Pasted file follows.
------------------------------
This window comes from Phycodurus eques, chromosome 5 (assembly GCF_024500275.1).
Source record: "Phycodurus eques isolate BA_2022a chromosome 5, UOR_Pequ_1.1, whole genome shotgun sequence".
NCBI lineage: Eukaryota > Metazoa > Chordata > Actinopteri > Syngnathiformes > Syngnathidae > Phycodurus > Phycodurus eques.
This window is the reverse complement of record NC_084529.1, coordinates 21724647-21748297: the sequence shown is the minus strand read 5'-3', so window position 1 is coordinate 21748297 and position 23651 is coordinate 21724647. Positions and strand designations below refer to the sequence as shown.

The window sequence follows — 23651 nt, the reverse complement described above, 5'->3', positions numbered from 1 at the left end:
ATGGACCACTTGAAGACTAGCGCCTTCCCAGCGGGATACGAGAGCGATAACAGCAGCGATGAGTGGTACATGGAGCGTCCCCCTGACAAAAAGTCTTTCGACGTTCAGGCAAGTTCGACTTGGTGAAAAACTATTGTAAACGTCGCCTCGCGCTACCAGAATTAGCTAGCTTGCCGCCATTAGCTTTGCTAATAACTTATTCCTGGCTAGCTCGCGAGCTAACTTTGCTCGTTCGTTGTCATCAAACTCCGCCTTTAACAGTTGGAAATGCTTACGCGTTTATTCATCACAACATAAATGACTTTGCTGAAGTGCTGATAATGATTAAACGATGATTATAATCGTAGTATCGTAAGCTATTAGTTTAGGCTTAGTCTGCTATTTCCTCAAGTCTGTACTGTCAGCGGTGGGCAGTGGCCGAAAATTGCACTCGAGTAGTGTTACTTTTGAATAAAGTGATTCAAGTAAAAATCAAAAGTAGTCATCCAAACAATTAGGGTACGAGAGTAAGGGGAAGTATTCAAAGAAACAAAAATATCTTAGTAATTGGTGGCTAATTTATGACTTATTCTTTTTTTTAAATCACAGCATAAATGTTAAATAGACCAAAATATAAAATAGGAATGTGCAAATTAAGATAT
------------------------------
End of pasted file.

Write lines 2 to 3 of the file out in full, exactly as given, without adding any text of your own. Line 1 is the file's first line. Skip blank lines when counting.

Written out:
Source record: "Phycodurus eques isolate BA_2022a chromosome 5, UOR_Pequ_1.1, whole genome shotgun sequence".
NCBI lineage: Eukaryota > Metazoa > Chordata > Actinopteri > Syngnathiformes > Syngnathidae > Phycodurus > Phycodurus eques.